JoN “READY PLAYER ONE”, a science fiction novel set in 2045, people can escape a terrible world of global warming and economic chaos by teleporting to the OASIS, a parallel universe where they can change their identity, hang out and forget the miseries of everyday life. In the book, published in 2011, the OASIS it’s the idea of a video game mogul who takes everyone’s best interests into account. However, Innovative Online Industries, a bad Internet conglomerate that intends to take advantage of everything and reap its benefits, is running out in the background.
There are echoes of this “good and greedy” narrative in the way Tim Sweeney, founder of Epic Games, creator of “Fortnite,” an online gaming phenomenon, talks about metaverse. The idea is in vogue in Silicon Valley and is considered the next big thing on the internet. No one knows exactly what the term means; the most futuristic, the OASIS it’s a pretty good analogy for what tech utopians have in mind. For now, suffice it to say that if you think you’ve spent enough time online during the covid-19 pandemic, think again. Using virtual and augmented reality, avatars and realistic computer images, the metaverse will further blur the boundaries between people’s physical and online lives. It is not surprising that great technologies salivate at the possibility that there are even more realms of human existence open to data extraction.
So is Mr. Sweeney, who is creating a mini-metaverse for the 350 million monthly users of “Fortnite”, immersing them not only in fantasy games, but in virtual pop concerts and the like. Still, he is determined to prevent the current Silicon Valley elite from taking away all the rewards of this visionary future. Its ambition is vibrant competition, a fair salary for creators and a different economic efficiency than anything on the web today. How realistic — or sincere — is it?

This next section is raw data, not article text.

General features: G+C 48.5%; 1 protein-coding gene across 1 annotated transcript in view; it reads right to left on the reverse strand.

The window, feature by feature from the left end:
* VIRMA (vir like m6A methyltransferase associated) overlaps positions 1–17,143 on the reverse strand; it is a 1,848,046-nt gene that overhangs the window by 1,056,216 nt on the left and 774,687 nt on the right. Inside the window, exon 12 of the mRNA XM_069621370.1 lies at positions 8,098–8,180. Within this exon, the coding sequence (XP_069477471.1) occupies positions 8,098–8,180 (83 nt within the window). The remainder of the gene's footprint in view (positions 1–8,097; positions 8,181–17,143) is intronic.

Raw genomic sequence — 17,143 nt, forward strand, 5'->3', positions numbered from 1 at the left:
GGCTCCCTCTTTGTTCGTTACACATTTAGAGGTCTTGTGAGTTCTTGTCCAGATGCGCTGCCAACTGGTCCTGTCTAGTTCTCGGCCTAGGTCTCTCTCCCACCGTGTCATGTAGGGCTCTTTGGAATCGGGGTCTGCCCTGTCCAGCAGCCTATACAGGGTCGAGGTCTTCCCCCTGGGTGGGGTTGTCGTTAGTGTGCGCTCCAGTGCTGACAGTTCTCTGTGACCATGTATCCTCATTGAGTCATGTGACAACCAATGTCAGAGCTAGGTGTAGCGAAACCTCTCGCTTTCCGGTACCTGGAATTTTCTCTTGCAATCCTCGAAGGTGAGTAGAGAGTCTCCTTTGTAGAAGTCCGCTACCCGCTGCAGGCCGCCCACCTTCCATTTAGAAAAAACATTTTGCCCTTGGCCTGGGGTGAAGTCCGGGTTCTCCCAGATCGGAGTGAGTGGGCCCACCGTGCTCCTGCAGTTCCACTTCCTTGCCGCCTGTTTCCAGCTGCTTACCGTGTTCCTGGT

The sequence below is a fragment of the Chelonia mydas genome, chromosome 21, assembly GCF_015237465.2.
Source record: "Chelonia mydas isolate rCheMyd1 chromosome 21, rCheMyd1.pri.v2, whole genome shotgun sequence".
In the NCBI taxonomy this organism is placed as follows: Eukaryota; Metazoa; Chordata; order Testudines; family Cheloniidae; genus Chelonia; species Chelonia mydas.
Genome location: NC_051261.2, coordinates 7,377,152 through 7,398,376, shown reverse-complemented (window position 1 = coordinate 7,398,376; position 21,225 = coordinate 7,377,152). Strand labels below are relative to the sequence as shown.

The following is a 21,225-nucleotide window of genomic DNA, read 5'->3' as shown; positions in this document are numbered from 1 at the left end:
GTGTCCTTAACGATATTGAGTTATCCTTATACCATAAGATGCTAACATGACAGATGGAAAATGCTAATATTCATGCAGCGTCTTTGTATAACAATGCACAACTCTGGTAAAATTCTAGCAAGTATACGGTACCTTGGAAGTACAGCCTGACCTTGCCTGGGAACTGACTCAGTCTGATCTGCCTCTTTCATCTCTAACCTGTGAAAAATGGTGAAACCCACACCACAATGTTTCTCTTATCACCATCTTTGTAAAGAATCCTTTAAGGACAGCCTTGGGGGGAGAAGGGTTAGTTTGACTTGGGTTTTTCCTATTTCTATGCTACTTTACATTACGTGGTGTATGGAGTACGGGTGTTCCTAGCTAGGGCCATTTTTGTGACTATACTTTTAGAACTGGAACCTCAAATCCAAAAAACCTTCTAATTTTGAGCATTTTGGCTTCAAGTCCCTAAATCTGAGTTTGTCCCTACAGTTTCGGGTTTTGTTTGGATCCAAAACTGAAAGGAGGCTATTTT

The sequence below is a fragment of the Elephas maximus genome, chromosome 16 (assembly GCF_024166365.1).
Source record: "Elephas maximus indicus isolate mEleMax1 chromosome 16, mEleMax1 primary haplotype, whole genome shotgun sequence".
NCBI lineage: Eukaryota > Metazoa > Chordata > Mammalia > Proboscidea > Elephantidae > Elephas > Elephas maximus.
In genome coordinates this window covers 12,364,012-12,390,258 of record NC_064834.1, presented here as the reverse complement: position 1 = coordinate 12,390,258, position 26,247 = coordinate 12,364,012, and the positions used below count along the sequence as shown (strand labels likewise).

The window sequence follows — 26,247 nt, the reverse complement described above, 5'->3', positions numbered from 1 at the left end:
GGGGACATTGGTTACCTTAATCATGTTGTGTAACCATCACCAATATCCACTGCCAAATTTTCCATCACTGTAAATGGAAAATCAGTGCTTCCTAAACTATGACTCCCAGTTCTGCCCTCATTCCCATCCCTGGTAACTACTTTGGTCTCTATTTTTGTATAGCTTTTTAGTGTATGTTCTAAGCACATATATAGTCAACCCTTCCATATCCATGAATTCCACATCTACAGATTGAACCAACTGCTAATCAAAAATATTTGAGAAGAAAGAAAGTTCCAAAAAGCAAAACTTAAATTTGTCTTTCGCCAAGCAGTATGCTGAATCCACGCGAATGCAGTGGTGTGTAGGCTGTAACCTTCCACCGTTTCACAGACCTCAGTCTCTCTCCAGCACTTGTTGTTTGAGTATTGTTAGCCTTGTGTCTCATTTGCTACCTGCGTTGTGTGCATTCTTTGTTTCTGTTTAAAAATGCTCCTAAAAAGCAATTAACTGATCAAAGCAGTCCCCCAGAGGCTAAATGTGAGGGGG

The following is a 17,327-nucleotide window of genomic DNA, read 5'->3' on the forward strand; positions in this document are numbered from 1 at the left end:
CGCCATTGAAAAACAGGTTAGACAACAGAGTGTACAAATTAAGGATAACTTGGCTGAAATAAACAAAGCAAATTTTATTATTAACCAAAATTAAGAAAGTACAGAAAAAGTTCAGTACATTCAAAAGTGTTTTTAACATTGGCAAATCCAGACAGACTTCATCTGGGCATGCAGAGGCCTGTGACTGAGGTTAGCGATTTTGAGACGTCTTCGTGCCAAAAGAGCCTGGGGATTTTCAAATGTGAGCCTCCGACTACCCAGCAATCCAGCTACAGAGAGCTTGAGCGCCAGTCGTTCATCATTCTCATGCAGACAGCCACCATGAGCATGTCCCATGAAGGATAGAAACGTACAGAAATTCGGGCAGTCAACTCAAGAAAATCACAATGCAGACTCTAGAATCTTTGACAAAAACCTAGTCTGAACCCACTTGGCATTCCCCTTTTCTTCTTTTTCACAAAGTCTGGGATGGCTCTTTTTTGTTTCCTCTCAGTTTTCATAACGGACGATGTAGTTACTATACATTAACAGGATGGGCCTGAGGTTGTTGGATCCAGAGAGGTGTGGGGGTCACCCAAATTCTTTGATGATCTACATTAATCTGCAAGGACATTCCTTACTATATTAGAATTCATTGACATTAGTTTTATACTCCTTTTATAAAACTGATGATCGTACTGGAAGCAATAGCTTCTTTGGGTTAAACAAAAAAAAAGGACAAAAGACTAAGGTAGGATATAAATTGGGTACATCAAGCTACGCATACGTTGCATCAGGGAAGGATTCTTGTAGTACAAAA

Epic, a private company partially owned by Tencent, a Chinese technology goliath, already represents the creation of the metavers as a giant assassination contest. He is part of the backdrop of his recent battles in the courtroom against Apple (a verdict is expected soon) and against Google (the trial has not yet begun). Mainly, antitrust cases refer to the iPhone App Store and Google’s Android Play Store, which Epic represents as fiefdoms that reduce prices, in particular by taking a reduction of up to 30% in purchases from of the app and refusing to allow developers to use alternate payments. processing platforms. But in court, Sweeney told the Apple case judge that the issue was also “existential” for the creation of the metaverse. Epic’s goal, he said, was to turn “Fortnite” into a platform where independent developers could distribute their games and other forms of online entertainment and make more profits for themselves. “With Apple taking out a 30% discount, they make it very difficult for Epic and the creators to exist in this future world,” he said.